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Reducing Stress and Anxiety during Times of Uncertainty and COVID-19

By Angela Doe, M.S., LMHC, CASAC-master, ICADC, HS-BCP
Chief Behavioral Health Officer
Whitney M. Young, Jr. Health Center
 

Across our nation and the globe, individuals are being asked to stay inside and away from crowds to prevent further spread of the novel coronavirus. As a result individuals are practicing social distancing, are choosing Netflix rather than going to the theater and dinners at favorite restaurants are being postponed indefinitely.

As the COVID-19 pandemic continues to impact our daily lives; the more uncertain we feel about the potential ramifications associated with it.

Often we find ourselves feeling worried and anxious about our health as well that of our spouses, significant others, children and loved ones. We find ourselves concerned about paying the rent, the future of our financial status, and even our next paycheck.

And while there’s no cure for the heightened anxiety associated with these stressful, unprecedented times; there are practical ways to improve your approach to dealing with anxiety to reduce feelings of helplessness.

Give yourself permission to acknowledge that these are uncertain times; as for most, we’ve never experienced anything quite like this. And most importantly focus on---not what you’re experiencing, rather what you may do about it, and what steps you may take to resolve it.

Keep a Schedule and Have a Plan

  • Whenever possible, maintain a familiar routine. Get up each morning as if you are planning to go to work, create a dedicated workspace/educational space for you and members of your family.
  • Research denotes maintaining a sense of normalcy and control over daily activities whenever possible serves to decrease feelings of unmanageability and anxiety.

Eat Healthy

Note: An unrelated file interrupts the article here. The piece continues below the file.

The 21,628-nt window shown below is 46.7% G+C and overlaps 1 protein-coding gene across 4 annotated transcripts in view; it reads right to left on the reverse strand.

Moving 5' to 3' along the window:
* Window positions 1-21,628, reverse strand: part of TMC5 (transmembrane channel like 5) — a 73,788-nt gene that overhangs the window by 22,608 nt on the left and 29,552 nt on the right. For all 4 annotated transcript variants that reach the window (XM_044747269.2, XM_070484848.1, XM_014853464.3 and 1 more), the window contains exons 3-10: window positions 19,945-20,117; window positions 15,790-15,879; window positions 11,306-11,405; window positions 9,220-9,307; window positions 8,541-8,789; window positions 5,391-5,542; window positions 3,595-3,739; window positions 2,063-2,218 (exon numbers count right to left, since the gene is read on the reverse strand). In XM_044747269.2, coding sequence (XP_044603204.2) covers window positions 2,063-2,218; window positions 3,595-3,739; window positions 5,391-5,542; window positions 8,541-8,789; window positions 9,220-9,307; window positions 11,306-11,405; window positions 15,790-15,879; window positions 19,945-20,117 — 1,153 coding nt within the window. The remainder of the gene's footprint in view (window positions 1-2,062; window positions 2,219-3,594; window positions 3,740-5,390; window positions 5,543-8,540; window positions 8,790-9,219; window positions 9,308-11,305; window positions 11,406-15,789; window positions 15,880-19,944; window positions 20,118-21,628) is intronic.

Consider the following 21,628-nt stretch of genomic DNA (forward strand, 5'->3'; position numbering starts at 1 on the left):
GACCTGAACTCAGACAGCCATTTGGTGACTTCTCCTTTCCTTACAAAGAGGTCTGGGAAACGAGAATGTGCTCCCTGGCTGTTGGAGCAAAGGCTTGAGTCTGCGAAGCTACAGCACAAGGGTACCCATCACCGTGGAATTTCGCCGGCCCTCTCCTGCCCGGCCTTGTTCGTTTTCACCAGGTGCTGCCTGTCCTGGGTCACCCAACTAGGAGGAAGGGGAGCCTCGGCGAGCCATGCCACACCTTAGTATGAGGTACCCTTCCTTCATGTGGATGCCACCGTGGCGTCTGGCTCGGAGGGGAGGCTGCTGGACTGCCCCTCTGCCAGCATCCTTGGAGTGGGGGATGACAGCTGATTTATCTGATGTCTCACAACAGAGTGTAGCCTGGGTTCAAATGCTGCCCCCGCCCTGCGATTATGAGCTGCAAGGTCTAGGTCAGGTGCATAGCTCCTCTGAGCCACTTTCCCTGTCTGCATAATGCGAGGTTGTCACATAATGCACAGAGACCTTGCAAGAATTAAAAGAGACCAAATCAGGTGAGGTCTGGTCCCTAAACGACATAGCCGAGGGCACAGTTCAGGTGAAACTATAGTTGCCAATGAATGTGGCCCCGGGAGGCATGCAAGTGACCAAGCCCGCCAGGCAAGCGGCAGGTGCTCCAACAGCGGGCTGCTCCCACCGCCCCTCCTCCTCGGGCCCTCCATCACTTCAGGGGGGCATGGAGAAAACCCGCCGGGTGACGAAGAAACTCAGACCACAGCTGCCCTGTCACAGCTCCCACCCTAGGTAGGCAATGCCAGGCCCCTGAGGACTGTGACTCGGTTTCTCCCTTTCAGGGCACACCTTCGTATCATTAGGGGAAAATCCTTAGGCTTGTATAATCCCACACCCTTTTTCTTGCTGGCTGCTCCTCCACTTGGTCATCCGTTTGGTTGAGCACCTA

• There is a growing amount of research outlining the positive effects of how food may improve one’s mood.

Exercise and Maintain Physical Activity

  • Integrate physical exercise into your lifestyle, however, that works for you.
  • Exercise is considered vital for maintaining mental fitness, and is proven to significantly reduce stress and feelings of anxiety. In fact, studies from the Anxiety and Depression Association of American (2019) show that exercise is most effective at reducing fatigue, improving alertness and concentration, and at enhancing overall cognitive function. This can be especially helpful as feeling anxious often depletes one’s energy or ability to concentrate.
  • In numerous studies, Exercise has proven more effective in reducing feelings of anxiety than medication.

Take Time Out

  • Give yourself permission to sign-off from the computer, turn off the television and other devices.
  • Take time to relax.
  • Find balance between your responsibility to others and your responsibility to self.

Get Some Sleep

  • Amend your environment to maintain healthy sleep patterns.
  • Establish “good” sleep hygiene.
  • The Centers for Optimal Well Being (2018) identifies sleep as essential for well-being; noting individuals with healthy sleep patterns are more productive and are less likely to experience depression and feelings of anxiety.

Be Observant and Mindful “Know Thy Self”

  • Recognize the signs of your body’s response to stress and anxiety.
  • Take notice if you are experiencing difficulty sleeping, have low energy, if you’re easily angered, feeling stressed, anxious or depressed.

Stay Connected “We’re all Alone, Together!”

  • Keep in touch with family, friends, co-workers, and community organizations to ensure socialization, connectedness, support and commonality during this time of uncertainty.

If you’re feeling overwhelmed by stress and anxiety, please be sure to reach out to a mental health care professional.

Contact Whitney Young Health's Behavioral Health Services at 518-591-4892 to schedule an appointment.

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